La Parole aux Femmes

Curated by Christine Eyene, La Parole aux Femmes (Women Speak Out) was presented at Fondation Blachère Art Centre in Apt (France) from 7 October 2014 to 7 March 2015. The exhibition featured works by Ifeoma Anyaeji (Nigeria), Safaa Erruas (Morocco), Cecilia Ferreira (South Africa), Justine Gaga (Cameroon), Ayana V. Jackson (USA/South Africa), Hélène Jayet (France), Euridice Kala (Mozambique/South Africa), Wanja Kimani (Kenya/Ethiopia), Ope Lori (Great Britain), Mavis Tauzeni (Zimbabwe), and Kara E. Walker (USA).

A renewed version of the exhibition that premiered at Galerie Le Manège, Dakar in 2011, the project drew its title from La Parole aux Négresses (1978) by Awa Thiam, one of the first African feminist writings, and extended its reflection to a contemporary, transcontinental, and diaspora approach. Included in the exhibition were new commissions produced during residencies held in Bonendale, Cameroon and Apt, between January and April 2014. In addition, existing pieces were selected from artists whose practice focuses on body narratives from an intimate and collective perspective.

The exhibition opened with the residency as a meeting point between the self and the other, on foreign land, in an unknown context; an environment negotiated through perception and intuition by artists Wanja Kimani in her video poem Fleuve Wouri, and Mavis Tauzeni in her printed impressions blending self-portraits and landscapes. Open Door Policy, Ifeoma Anyaeji’s partitioning piece made out of threaded plastic bags conveyed the vague boundary existing between public and private space in the village of Bonendalè, inviting the passer-by to indiscretion. Curiosity was also triggered by Euridice Kala’s residency bedroom, recreated at Fondation Blachère as a site-specific installation in which the walls became pages of an intimate written and video diary.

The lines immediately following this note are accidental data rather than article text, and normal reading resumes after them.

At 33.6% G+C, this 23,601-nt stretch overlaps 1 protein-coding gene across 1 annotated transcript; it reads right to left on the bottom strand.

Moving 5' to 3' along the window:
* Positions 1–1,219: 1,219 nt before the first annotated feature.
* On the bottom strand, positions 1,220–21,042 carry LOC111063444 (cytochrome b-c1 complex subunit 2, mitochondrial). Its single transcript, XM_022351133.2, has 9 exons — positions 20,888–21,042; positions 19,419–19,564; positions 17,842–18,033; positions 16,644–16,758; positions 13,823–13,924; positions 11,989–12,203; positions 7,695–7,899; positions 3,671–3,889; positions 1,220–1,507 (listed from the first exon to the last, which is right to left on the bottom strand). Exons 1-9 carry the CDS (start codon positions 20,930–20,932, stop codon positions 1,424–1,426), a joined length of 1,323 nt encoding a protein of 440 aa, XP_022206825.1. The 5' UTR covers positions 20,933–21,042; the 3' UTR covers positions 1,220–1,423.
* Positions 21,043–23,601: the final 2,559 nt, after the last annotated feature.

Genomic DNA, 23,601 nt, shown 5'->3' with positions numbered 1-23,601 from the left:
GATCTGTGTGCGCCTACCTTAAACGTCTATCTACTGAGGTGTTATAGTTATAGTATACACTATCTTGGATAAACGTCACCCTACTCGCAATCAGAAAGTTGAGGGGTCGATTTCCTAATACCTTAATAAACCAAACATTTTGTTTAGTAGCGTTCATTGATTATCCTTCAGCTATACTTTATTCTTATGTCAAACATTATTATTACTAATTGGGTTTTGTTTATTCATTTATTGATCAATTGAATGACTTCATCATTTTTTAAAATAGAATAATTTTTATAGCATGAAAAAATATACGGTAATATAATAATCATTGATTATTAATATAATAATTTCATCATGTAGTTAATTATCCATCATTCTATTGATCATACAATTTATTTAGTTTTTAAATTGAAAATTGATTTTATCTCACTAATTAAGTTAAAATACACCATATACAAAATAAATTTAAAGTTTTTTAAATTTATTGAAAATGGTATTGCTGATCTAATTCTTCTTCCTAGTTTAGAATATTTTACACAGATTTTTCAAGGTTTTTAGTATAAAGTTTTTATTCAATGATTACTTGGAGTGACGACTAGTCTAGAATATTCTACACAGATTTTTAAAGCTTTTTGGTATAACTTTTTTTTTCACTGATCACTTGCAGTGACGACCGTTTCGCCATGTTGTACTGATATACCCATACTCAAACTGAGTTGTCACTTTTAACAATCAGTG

Cecilia Ferreira and Ope Lori’s video-performances took us further into the realm of privacy through their exploration of women’s body, commodification, aesthetic canons, and sexuality. The emphasis on the black body was further explored in Colored Only (2013), a photography project by Hélène Jayet celebrating kinky hair with portraits of sitters presenting their individuality and cultural identity through afro hairstyles.

Leapfrog (a bit of the other) Grand Matron Army (2010) by Ayana V. Jackson retraced several generations of African-American women, from the pre-colonial period to our time. The transatlantic tale continued with Testimony: Narrative of a Negress Burdened by Good Intentions (2004) by Kara E. Walker. In this video, gender and race power relations are inverted, leading to the former white master being lynched by the empowered black mistresses.

The emasculation suggested in a scene of Walker’s film was echoed in Justine Gaga’s installation L’Ombre de Moi-Même (2011-2014) made of her signature genderless wooden figurines in railings, strangely resembling caged phalluses. Finally, Safaa Erruas’ series entitled Corazones Desnudos, created in residency at Fondation Blachère, reduced the body to its prime vital organ, the heart, in a process combining photography and mixed media, including the use of needles, fiberglass, broken light bulbs and metal wires.

La Parole aux Femmes was accompanied with a bilingual (French and English) catalogue published by Fondation Blachère.

Click on images to view the photo gallery

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